- Lotus wants this EV to be the world's most powerful hypercar, targeting a 1972-hp output.
- It means a sub-9 second zero-to-186 mph time and a peak rate of over 200 mph.
- Lotus promises ultra-fast charge that allows an 18-minute charge time.
Lotus is cautious about corporate hubris these days and prefers to remain silent when it had previously called. Former chief Dany Bahar once presented five sports car concepts on the same auto-show stand, none of which made it even close to production. Lotus resource has grown tremendously since the thinly applied slurry of the Bahar era; Chinese automaker Geely took a majority stake in the British sports car manufacturer two years ago. But even though the company has recruited hundreds of new engineers and is known to work on several new models, few details have been shared so far.
It changes with the disclosure of the dramatic Evija. Lotus CEO Phil Popham told Car and Driver about plans for a clean electric hyper cable earlier this year, and the company has dropped a teaser image and confirmed the Evija name ̵
Price and performance numbers are close to Pininfarina Battista – although Lotus requires top speed is lower, but while Battista uses a platform shared with Rimac C-Two, Evija sits on a whole new structure, built around the first carbon fiber vessel used by Lotus in one of their roadgoing models. Built by the CPC in Modena, Italy, using a one-split casting process, this weighs just 284 pounds. Lotus says it's aimed at a total mass of Evija of just £ 3700 in its lightest configuration, close to three times the weight of a sixty-one Elan, but one that still means that Evija will be among the lightest performance adventures on the market.
Lotus developed the electric drive in collaboration with Williams Advanced Engineering in U.K., a fine compilation of two of the most famous names in Grand Prix racing. This uses a medium-mounted lithium-ion battery with an indefinite capacity shown under a clear cover. Driving is delivered to each wheel through a combined engine and one-time epicyclic transfer. Each engine will provide up to 493 horsepower and will also add the ability to use aggressive and almost instantaneous torque vector. Total torque output over the four motors is alleged to be 1254 lb-ft.
The battery has a capacity of 70.0 kilowatt hours, but can support outputs of up to 2000 kW. On the intake side, Evija supports ultra-fast charging, and accepts speeds of up to 800 kW, which are not available through commercial charging systems. Using an ultra-fast charger that produces 350 kW, the Evija battery will reach an 80 percent charge in 12 minutes and 100 percent in 18 minutes. Lotus requires 250 miles of range under European WLTP test method. The company also says that the system will allow battery upgrades as technology improves in the coming years.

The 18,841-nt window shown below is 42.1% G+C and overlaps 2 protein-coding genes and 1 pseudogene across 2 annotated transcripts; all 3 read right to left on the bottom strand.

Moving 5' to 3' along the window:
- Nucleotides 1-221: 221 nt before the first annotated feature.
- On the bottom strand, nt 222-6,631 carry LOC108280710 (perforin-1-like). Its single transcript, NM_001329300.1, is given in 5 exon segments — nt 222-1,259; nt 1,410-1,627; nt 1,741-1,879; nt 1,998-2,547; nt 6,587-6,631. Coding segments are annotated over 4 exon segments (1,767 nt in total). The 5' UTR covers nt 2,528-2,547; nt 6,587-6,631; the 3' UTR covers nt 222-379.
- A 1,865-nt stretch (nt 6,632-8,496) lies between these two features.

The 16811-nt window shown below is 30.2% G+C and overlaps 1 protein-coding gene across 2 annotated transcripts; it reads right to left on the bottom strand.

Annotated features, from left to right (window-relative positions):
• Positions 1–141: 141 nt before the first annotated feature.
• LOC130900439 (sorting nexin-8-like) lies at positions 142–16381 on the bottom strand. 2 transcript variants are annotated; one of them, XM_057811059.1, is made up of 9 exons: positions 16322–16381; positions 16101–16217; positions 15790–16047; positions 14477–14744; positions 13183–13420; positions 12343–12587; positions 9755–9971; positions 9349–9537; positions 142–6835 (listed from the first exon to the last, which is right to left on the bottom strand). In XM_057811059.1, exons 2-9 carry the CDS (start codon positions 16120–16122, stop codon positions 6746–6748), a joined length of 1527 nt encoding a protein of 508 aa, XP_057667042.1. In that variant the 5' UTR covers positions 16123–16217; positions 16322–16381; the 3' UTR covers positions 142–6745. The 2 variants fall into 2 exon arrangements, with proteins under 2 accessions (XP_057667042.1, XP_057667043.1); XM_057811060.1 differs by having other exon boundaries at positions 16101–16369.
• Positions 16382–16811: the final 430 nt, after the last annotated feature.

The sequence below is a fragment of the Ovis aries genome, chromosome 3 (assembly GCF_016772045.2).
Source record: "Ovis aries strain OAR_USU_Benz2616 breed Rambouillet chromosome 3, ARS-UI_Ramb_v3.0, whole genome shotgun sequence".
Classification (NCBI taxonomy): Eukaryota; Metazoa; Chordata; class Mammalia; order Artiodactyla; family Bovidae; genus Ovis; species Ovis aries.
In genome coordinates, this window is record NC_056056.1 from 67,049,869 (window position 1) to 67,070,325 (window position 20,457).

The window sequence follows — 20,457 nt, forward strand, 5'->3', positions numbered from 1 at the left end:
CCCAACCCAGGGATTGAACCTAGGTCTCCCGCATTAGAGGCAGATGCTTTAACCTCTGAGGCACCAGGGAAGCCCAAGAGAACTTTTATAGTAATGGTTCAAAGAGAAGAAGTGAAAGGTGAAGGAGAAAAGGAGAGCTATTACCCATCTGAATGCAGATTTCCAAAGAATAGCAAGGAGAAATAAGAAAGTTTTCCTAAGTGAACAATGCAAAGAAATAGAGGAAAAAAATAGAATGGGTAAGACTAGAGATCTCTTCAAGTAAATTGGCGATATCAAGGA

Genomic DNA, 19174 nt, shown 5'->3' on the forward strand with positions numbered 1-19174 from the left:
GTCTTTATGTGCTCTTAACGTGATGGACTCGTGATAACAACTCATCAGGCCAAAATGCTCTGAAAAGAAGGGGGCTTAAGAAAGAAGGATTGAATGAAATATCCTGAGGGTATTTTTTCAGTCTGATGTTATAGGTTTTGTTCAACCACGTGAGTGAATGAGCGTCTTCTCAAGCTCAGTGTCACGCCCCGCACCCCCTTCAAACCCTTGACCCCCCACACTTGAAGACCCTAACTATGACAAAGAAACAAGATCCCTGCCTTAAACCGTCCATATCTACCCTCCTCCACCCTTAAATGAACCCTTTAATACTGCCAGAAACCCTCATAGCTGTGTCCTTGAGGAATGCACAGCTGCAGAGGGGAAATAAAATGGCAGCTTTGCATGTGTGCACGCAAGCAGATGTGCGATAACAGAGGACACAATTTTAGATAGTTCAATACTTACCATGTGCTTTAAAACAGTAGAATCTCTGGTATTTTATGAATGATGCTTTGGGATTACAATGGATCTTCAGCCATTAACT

Evija has also been designed to deliver its great performance without complaint. With four heat exchangers, the company says the car can be run flat for seven minutes in its most aggressive track mode without suffering from battery coverage. (It should be long enough for a serious attempt to insert a "production EV" Nürburgring Nordschleife round record.) The company also says that Evija will have faster acceleration than internal combustion hysteria, with less than nine seconds from zero to 186 mph and the ability to go from 62 mph to 124 mph in under three seconds and from 124 mph to 186 mph in under four. For perspective, McLaren claims a 6.8-second zero-to-124 mph time for Senna. It is a draw we are looking forward to leading.
As we saw a model of Evija earlier this year, it was already obvious that the car has been designed for great aerodynamic performance, with the finished car sharing the same spectacular Venturi tunnels buried through the back holes. The front end has some of the paddle-nose shape of recent Ferraris, but closer inspection will reveal the presence of large holes for better airflow in the front fenders. There will also be a Formula 1 style drag-reduction system to improve performance with speed. We haven't got any downforce numbers yet, but Lotus promises that these will be exceptional. Color us surprised if they are not. Lotus's commitment to dealing with allegiance is demonstrated by the continued presence of an electrohydraulic steering aid rather than the pure electric auxiliary stand you can expect an EV to have.
The cottage is predictably tightly proportioned, but well designed and nicely finished with Haptic switch on a central spar from the dashboard. The company calls it a "ski slope" – with a single digital display in front of the driver. The car has five driving modes that can be selected by a rotary controller: Range, City, Tour, Sport and Track. Switches to open the upward hinged doors are mounted in a roof console, a detail that Lotus design boss Russell Carr admits, was inspired by the design of the early Esprit Turbo. There are no conventional backvew mirrors; Instead, it is a digital system with camera pods that distributes from the sides of the doors when the car is moving.
The bad news for Silicon Valley squillionaires who want to demonstrate their green credentials and eradicate their companions' conventional hypercars is that Evija will not be offered in the United States. But we are told that the other new Lotus models that follow quickly behind, including a replacement for Evora, we will see as soon as next year, everyone will be able to cross the Atlantic.
Few auto companies have suffered as many false dawns as Lotus, but we are getting excited.